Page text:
Two years have passed since the coronavirus pandemic changed the world. It's easy to forget just how far we have come and how Zoom found itself being thrust into the spotlight to suddenly become worth more than the world's largest seven airlines combined. We have all emerged from the enforced remote working experiment that put us on a path to hybrid working, virtual offices, and even VR meetings. But where do we go from here?
As many countries begin to open up their borders again and adopt a "living with Covid" model, there are already several tech trends driving contactless convenience and a new low-touch economy. As a result, businesses are challenged with adapting to their customer's continually evolving needs. But to do that, they can no longer ignore the importance of technology in ensuring business and life continue as before.
The increased appetite for touchless transactions and contactless digital payments famously prompted the unlikely resurgence of QR codes. Many have become used to scanning a code to open a menu on their smartphones. Some restaurants even allowed customers to enter their payment details on a website or app without needing to touch a paper menu, touchscreen, or credit card terminal. With friction removed, these experiences have set a new standard for future expectations in other venues, and the workplace is no different either.
Is the tech skills shortage slowing down the digital transformation?
Early in the pandemic, the BBC predicted that as many as 200 million people could end up out of work, warning it could be the beginning of the most severe employment crisis since World War Two. In addition, the rise of automation in the workplace and the suggestion that many current job roles might not exist in 10 years quickly caused concern across the employment landscape. But these headlines only told half the story.
A decade ago, roles such as social media managers, digital marketing specialists, and mobile app designers didn't exist. However, many more roles continue to emerge with unfilled vacancies because of the increasing skills shortage. For example, there are around 3 million unfilled cybersecurity roles across Asia-Pacific, forcing contract rates up to $2,000 per day. It’s time to fix the tech skills gap.
There has never been a better time for anyone to retrain or reskill to enter a career in tech. But rather than risk leaving anyone behind, employers have the responsibility to help upskill employees. Not only to do the right thing by their people but also help solve the talent crisis that is sweeping across every organization.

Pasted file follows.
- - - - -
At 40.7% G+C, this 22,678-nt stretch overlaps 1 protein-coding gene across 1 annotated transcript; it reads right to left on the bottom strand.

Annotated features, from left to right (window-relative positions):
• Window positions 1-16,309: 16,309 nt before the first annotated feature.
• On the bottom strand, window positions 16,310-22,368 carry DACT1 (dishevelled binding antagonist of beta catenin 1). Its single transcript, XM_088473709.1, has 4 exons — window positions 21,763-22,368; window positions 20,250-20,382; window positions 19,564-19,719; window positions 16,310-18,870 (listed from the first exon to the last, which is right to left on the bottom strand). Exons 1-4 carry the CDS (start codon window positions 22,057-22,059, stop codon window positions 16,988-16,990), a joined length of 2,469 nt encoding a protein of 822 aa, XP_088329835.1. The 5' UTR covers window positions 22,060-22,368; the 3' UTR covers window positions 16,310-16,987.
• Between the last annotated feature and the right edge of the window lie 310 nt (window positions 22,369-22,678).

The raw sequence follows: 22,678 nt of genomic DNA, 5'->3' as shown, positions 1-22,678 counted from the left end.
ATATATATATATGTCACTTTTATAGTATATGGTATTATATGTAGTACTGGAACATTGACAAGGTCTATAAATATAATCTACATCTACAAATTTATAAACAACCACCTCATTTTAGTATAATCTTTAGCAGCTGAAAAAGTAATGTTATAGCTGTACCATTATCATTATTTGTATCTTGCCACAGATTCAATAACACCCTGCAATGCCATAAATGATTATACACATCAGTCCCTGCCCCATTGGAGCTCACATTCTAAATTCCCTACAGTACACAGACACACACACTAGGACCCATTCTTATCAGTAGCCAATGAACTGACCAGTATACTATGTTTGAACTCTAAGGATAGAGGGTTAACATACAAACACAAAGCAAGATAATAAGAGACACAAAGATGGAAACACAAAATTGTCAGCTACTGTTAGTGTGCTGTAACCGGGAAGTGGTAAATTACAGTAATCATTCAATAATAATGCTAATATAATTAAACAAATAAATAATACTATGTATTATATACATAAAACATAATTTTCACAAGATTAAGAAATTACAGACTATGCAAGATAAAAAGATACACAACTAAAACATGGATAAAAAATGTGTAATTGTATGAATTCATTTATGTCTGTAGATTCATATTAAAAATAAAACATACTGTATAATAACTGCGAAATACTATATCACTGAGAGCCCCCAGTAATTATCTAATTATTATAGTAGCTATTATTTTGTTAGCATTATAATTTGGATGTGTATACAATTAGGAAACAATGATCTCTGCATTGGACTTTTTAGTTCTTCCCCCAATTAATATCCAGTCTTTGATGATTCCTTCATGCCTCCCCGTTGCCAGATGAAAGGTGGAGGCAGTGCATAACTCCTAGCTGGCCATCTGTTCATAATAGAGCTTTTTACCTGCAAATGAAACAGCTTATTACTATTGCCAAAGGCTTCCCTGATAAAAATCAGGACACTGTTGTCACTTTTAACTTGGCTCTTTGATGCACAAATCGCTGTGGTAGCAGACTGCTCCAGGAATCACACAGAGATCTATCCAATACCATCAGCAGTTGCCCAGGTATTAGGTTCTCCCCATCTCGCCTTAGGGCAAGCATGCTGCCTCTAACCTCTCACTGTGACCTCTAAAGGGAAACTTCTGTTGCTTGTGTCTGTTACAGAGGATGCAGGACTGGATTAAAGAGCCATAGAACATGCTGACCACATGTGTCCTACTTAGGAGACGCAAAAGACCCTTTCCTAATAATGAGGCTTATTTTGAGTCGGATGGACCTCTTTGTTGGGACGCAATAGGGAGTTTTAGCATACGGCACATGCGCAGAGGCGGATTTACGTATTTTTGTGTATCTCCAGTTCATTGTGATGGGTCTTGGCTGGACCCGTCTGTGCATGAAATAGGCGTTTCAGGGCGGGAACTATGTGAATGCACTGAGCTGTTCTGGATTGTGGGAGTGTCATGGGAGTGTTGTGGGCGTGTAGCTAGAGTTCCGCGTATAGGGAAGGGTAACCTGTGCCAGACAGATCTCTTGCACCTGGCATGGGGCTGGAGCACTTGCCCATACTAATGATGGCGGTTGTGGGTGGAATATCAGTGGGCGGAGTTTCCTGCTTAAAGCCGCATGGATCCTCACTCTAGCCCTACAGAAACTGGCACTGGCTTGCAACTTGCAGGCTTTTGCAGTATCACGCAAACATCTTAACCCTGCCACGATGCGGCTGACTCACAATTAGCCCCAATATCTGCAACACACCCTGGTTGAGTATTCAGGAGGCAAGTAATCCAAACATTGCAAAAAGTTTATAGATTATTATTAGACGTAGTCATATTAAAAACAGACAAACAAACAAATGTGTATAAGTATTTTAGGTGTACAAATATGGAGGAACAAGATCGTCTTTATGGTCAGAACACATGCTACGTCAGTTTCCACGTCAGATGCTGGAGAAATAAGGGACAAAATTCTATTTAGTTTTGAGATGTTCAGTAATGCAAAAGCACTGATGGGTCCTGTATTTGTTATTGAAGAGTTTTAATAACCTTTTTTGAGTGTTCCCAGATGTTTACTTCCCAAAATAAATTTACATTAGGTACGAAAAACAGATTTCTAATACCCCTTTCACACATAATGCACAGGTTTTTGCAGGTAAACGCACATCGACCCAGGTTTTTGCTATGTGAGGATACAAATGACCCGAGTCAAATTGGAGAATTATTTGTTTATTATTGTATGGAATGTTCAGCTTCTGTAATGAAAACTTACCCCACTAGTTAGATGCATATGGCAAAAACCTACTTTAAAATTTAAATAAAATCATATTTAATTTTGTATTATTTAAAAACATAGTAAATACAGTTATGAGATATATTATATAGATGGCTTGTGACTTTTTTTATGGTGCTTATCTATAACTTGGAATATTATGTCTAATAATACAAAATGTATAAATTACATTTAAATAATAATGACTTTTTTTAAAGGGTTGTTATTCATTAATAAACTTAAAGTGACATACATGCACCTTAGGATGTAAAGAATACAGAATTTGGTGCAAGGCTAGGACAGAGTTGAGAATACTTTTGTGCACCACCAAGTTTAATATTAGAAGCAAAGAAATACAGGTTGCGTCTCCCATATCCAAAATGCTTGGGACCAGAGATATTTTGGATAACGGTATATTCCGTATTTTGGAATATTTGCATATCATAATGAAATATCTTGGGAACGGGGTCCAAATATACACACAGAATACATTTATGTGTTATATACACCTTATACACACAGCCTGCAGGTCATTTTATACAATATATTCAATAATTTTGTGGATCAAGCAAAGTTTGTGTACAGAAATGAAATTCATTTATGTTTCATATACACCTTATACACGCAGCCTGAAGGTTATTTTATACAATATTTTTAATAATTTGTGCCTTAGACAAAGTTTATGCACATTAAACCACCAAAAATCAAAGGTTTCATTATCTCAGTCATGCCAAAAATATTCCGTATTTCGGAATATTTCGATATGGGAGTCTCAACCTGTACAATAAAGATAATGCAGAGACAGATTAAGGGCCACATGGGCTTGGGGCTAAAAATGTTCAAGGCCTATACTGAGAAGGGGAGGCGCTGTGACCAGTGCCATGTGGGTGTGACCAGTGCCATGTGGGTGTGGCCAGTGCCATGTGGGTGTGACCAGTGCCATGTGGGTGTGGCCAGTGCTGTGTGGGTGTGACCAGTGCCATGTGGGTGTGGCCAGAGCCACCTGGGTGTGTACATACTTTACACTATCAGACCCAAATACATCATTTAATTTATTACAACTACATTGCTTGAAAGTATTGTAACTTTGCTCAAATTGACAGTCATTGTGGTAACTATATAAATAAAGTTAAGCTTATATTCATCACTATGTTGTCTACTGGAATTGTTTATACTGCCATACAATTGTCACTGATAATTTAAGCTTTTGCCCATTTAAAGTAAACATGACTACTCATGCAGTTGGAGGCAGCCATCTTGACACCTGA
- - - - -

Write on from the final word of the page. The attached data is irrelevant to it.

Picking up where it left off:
The future of work
However, it's not just the job roles that are changing. Jobseekers emerged from lockdowns with a very different set of priorities. Employees are now demanding flexibility to work from home and great company culture in a kinder, more inclusive workplace where their well-being is taken seriously. In September alone, a record-breaking 4.4 million workers left their jobs in the US as the great resignation inspired a new future of work.
Some HR teams made the mistake of not trusting their employees during the pandemic. There are many examples of businesses that implemented workplace surveillance tools and ignored the pleas of their staff, who were asking for the right to disconnect outside of their working hours. As a result, employees spent more than 11 hours a day staring at a screen. Unsurprisingly, many began leaving corporate life in droves, searching for an alternative to micromanagers who were using tech for all the wrong reasons.
By putting the human back into HR, we can expect employee mental, physical and digital wellbeing to become a hot topic. Leaders that commit to being more human-focused and use tech for the right reasons might succeed in keeping their employees engaged and business in the green. But this will require a significant cultural shift where we finally begin to bridge the digital divide.
Building a sustainable future for all
Environmentally conscious consumers are increasingly looking to businesses for assurances around their commitment to sustainability. For brands, making a big difference in the fight against climate change could soon play a more significant role in attracting new customers than low prices. These changes are already impacting the world of fashion, but whether we will see affordable battery replacements and OS upgrades that don't degrade the performance of older smartphones remains to be seen.
As the world begins to open back up, the biggest winners will be those that seize the renewed demand for everything people missed from their pre-pandemic life. However, future success will also be built on meeting consumers' evolving expectations and creating new experiences that will quickly become the norm in a post-pandemic world. Especially if being carbon neutral or reaching net-zero carbon becomes a deal-breaker in the eyes of audiences.
The consumer and employee experience is already reshaping our world. For example, the great resignation is forcing employers to look after their staff inside the workplace. But outside of the office, consumers are embracing sustainability and using their shopping preferences as a way of forcing entire industries to change their ways.
Technology will continue to be the driving force behind these significant changes as hybrid working, online learning, and telehealth get all the headlines. But maybe Patti Smith was right all along when she sang how the people have the power to dream, rule, and wrestle the world from fools.